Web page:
On West trail, Blazers even

Once down in series 3-1, Portland forces Game 7 in L.A., 103-93

June 03, 2000|By Don Markus | Don Markus,SUN STAFF

PORTLAND, Ore. - The Portland Trail Blazers were considered dead men walking when they went into Staples Center on Tuesday night, trailing the Los Angeles Lakers three games to one in their Western Conference final series.

They were seemingly headed for a quick and quiet elimination from the NBA playoffs.

But guess who's still alive after an impressive 103-93 victory in Game 6 at the Rose Garden?

The Trail Blazers will be going back to their home-away-from-home court tomorrow in Los Angeles, where they have won the past two games and will try to become only the seventh team in history to turn a 3-1 deficit into a trip to the NBA Finals. Portland hasn't been to the Finals since 1992.

I guess we got what we all came for," said Portland coach Mike Dunleavy. "Everyone wanted a Game 7 between two great teams. It all comes down to that. Today we came with passion and intensity for 48$minutes - the thing we didn't do in our first two home games in the series."

The Trail Blazers finally showed they could win on their home court, something they hadn't done here in games 3 and 4 against the Lakers and in last year's conference finals against the San Antonio Spurs. They also showed something else.

Portland showed it was more than just Scottie Pippen and a bunch of high- priced role players, mainly because Pippen barely showed up offensively. It didn't matter at all. Veteran guard Steve Smith, who like Pippen was brought in to help Portland get to the championship series, led the way last night with 26 points.

But Smith had plenty of help, as reserve forward Bonzi Wells scored 20 points and forward Rasheed Wallace added 18. Point guard Damon Stoudamire helped the Trail Blazers to a 10-point halftime lead by scoring 12 of his 14 points in the first half.

"Damon got going, Steve got going and we just stayed with those guys," said Pippen, who took only one shot in the first half and six for the game, hitting one while finishing with nine points. " I just stayed out of and made sure we played good defense."

Playing on a foot he slightly sprained earlier in the week, Kobae Bryant led the Lakers with 33 points. But Shaquille O'Neal, the league's Most Valuable Player and their leading scorer both during the regular season and in the playoffs, was held to 17 to go along with 11 rebounds.

"We knew it would be hard to come up here and win three games," said O'Neal, who missed 10 of 17$shots he took and seven of 10 free throws. "If we do everything right [tomorrow], we'll be fine. We have to play our game and stay aggressive."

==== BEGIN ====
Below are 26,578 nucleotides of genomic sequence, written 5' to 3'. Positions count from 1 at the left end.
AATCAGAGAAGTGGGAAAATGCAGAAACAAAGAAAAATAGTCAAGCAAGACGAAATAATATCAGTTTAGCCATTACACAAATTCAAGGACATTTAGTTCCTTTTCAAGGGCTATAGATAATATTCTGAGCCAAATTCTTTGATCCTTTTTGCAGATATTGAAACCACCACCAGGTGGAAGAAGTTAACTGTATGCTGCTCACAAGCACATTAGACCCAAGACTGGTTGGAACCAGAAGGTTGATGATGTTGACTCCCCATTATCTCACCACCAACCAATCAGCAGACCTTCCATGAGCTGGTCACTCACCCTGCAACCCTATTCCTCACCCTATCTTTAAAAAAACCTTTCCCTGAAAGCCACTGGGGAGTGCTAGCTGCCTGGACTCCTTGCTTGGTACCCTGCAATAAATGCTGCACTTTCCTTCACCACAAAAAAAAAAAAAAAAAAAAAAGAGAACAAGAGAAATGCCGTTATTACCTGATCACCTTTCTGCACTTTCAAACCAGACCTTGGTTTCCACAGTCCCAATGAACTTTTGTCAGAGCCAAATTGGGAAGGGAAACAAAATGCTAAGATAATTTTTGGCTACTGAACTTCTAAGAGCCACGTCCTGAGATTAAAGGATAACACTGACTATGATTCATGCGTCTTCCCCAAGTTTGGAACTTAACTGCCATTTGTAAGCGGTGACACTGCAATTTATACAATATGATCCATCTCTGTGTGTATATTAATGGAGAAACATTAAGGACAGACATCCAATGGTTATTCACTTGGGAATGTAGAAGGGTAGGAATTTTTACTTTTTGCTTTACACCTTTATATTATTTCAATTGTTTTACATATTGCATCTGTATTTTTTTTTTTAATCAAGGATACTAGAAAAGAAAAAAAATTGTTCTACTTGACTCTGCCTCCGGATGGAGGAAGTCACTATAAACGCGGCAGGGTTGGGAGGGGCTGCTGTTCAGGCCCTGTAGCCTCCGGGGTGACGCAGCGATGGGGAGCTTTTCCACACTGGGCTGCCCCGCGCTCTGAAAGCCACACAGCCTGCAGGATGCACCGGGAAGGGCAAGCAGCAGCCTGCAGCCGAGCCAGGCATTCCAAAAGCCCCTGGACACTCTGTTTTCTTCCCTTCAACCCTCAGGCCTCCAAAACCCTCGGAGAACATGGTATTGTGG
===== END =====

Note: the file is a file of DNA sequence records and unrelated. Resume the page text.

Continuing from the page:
The Lakers stayed aggressive to the bitter end last night. Aside from a flagrant foul called against O'Neal flagrantly fouling Pippen earlier in the game, Dunleavy and his players thought there were several unnecessary fouls toward the end of the game.

It led to Dunleavy exchanging angry words of profanity with Lakers reserve Rick Fox in the closing minutes, for which both received technical fouls. It could set the tone for a physical game come tomorrow, as a sense of desperation seems to have enveloped the Lakers.

"I think that we're fine," said Lakers coach Phil Jackson, when asked about his team's psyche. "They understand what this series is about. They understand it's a war. The battle is lost, but the war is not over."

Trying to get to their first NBA Finals since 1991, the Lakers have turned into a team of bad jump shooters as they grow increasingly impatient with O'Neal double- teamed inside. Los Angeles will have to go back to a place where Trail Blazers have won games 2 and 5 of the series.

The winner of tomorrow's Game$7 will play the Indiana Pacers, who earlier last night beat the New York Knicks for the Eastern Conference title.

Trailing 49-39 at halftime, the Lakers seemed to make a little run to start the second half and closed to 51-47 on a three-point shot by forward Glen Rice early in the third quarter. But after a turnover by Pippen, Smith stole the ball from Bryant and scored on a breakaway layup.

"That seemed to take the wind out of our sails," Jackson said.

Falling behind by as many as 15 points, at 83-68, with a little under seven minutes left, the Lakers cut their deficit to 83-75 on a pair of free throws by O'Neal with 5:31 remaining.

But Pippen made a pair of free throws himself, and after Bryant missed in the lane, Smith hit a three-pointer from the corner - and ended any hopes of a miraculous comeback by Los Angeles. Bryant kept knocking down three- pointers, but the Trail Blazers kept knocking down free throws to put the game away.

"They got to the free-throw line, and it was working in their favor," Bryant said. "If we would have made some free throws, I felt we would have been in the ballgame."

Just as O'Neal's unusually hot shooting earlier in the series was contagious for the Lakers in Game$4, when they made 31 of 34 from the line, so was his cold shooting last night. The Lakers made 13 of 27 overall, and missed nine times in the second quarter alone.

It was another chink in what seemed like an impenetrable armor after Game$4 here a week ago tomorrow, another opportunity that the Lakers let pass. Now they have to go home to Los Angeles, to a court where they've lost their past two games, against a team that suddenly has a second life.

Dead men walking? Not any more. Not after what happened last night.

Baltimore Sun Articles
Please note the green-lined linked article text has been applied commercially without any involvement from our newsroom editors, reporters or any other editorial staff.